Bulleteers spent another Sunday morning, exploring the narrow rural roads and tracks to reach a destination apt for a peaceful breakfast. This time, the destination was Nalkeshwar, a place known for its connection with Rishi Galav, an eminent sage in Gwalior’s history. He is said to have a dwelled here, near a cascade in the stream which now fills the tighra dam.

While of course, at the time of Rishi Galav, Tighra was not there. Instead this large wedge shaped valley in the rocky plateau must have been an opening towards a large flat grassy plain speckled by babul trees. Babul as we know is a type of Acacia, an apt tree to be in the company of, if you are aiming Godly interactions. Babul also makes for a beautiful forests, which are not too dense, but easy to navigate through.

Nalkeshwar, as I said, is a wedge shaped gap in the rocky plateau. At the narrow end, is a waterfall, which is a clean and beautiful. The water then falls into a small pond which has a gau-mukh (stone cow head) from which the water comes out. There is a also a shivling and a narrow cave, which I didn’t explore.

The water then falls further into the valley, from where at about 100 meters is the small ashram where Rishi Galav is a said to have a lived. The building is relatively new and the Rishi must have a lived in some cave nearby, I think. The stream then continues ahead, probably merging into the tighra reservoir.

There was another small cabin, built near the waterfall. In it lives a young saint, who told us more about the place. He also said that Mrignayani, the much celebrated queen of Gwalior lived nearby at one time and visited this place often. I don’t know how accurate that is, but thats what he said.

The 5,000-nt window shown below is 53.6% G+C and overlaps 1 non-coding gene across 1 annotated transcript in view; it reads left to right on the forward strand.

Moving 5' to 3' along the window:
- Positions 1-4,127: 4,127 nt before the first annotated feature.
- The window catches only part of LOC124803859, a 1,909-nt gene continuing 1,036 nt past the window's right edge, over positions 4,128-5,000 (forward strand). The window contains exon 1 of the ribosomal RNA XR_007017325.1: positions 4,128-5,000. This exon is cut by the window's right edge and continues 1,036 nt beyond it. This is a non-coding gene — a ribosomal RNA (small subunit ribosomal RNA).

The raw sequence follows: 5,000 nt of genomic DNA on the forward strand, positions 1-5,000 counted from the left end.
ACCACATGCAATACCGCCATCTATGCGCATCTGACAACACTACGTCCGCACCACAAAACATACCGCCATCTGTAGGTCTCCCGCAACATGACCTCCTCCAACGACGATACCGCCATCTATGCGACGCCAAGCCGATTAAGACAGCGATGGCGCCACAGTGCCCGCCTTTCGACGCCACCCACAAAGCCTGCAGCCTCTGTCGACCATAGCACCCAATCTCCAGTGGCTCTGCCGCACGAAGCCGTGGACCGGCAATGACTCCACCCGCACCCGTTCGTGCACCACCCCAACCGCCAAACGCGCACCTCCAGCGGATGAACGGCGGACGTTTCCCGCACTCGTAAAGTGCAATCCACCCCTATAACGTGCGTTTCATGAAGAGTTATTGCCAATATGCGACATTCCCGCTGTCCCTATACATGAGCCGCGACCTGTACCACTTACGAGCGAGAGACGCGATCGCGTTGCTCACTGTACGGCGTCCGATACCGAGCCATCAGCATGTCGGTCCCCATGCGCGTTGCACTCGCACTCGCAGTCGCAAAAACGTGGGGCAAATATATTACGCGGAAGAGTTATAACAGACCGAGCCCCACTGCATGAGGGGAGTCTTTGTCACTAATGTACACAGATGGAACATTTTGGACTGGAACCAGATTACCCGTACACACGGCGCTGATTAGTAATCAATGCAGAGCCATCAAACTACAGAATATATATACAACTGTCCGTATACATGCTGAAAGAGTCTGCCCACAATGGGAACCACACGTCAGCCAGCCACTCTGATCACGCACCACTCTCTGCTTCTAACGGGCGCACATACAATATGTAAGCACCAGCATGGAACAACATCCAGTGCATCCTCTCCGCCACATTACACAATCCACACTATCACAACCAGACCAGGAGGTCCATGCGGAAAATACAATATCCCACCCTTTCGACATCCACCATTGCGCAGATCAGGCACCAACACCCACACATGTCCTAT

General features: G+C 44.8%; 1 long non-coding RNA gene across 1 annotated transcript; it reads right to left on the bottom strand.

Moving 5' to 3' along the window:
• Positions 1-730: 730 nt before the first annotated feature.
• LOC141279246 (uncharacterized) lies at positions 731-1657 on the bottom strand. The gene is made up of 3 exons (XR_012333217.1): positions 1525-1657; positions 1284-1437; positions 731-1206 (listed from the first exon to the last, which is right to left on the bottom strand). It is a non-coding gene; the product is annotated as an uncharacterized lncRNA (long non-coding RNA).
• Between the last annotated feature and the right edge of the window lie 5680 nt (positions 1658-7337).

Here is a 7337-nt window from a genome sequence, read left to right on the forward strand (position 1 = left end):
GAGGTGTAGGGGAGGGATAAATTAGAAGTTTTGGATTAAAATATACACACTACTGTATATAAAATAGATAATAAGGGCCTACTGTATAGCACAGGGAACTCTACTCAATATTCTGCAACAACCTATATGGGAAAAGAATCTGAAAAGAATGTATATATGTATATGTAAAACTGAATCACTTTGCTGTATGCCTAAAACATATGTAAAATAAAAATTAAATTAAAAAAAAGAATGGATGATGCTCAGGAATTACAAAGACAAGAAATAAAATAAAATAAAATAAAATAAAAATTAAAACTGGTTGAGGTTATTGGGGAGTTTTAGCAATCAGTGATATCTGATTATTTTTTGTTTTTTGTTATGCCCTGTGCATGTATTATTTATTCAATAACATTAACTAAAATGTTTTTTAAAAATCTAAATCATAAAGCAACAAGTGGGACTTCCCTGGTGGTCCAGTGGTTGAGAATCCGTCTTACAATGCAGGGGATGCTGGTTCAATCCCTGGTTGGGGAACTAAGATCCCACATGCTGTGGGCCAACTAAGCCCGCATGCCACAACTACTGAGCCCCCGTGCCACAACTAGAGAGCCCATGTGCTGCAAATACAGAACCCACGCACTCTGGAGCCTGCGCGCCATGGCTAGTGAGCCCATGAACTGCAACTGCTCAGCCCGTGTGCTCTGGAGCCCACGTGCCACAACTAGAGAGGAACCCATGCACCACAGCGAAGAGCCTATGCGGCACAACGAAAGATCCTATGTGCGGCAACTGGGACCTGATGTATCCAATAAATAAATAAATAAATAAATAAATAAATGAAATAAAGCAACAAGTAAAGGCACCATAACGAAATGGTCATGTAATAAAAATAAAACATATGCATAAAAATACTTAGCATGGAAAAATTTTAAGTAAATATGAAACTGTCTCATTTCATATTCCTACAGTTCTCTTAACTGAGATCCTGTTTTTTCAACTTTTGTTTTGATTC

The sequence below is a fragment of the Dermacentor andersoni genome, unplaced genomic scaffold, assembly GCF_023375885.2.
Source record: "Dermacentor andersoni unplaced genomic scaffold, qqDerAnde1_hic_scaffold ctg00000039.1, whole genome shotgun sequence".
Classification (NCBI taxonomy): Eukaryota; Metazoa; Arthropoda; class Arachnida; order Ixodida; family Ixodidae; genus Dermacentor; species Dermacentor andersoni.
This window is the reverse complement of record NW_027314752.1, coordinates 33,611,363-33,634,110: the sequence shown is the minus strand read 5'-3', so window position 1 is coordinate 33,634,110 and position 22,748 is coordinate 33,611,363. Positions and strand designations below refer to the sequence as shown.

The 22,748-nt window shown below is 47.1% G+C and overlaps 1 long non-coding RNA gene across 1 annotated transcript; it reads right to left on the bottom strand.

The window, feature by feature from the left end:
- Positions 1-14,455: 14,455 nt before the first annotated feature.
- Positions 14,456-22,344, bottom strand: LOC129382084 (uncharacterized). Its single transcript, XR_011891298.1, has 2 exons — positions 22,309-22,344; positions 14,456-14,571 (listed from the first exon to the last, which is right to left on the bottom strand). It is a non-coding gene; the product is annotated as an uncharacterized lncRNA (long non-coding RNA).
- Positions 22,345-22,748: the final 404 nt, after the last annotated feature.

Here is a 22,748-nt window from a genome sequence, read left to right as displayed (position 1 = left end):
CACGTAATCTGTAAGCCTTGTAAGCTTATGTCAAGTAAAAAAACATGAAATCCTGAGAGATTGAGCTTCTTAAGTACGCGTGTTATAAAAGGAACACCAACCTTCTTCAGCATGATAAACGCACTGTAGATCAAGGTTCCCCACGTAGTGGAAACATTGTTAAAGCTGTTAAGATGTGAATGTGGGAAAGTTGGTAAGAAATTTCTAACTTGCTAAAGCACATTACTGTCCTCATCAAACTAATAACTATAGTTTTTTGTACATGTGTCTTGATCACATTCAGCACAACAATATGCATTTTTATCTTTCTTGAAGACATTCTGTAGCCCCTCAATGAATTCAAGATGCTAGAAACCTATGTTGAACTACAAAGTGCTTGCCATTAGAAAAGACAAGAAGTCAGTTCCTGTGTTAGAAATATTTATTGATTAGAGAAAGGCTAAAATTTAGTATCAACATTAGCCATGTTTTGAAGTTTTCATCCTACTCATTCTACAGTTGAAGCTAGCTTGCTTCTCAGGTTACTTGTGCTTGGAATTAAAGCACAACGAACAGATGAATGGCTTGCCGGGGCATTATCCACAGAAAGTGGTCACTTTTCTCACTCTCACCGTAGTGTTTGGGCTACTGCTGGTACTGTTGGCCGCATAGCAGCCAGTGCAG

Now, for the route to Nalkeshwar. When we planned on visiting this place, the main issue was the route, which no one seemed to know about. Google had no results on it either. So, we had to find our way to it. Although, it was easy, as the villagers in the area know it well. The exact position of Nalkeshwar and the route is a shown below.


This route leads to the top of the plateau, which means you get right to the waterfall, but have to trek downhill to reach the ashram. There is another route, via panihar-mircha which leads to the ashram directly. We will be exploring that route later on.

You can see that the last leg of the route is a dotted line. That part is a trail. Its start is marked by a small black board on the left side of the road. Also, the trail is marked by stoned painted white. Be sure to follow those, as its easy to get lost. Oh and if you are wondering why there are no roads all through the route, this area is a part of a wildlife reserve and thus roads can’t be a built inside.

Overall, a good visit, with a beautiful destination, interesting roads/trails.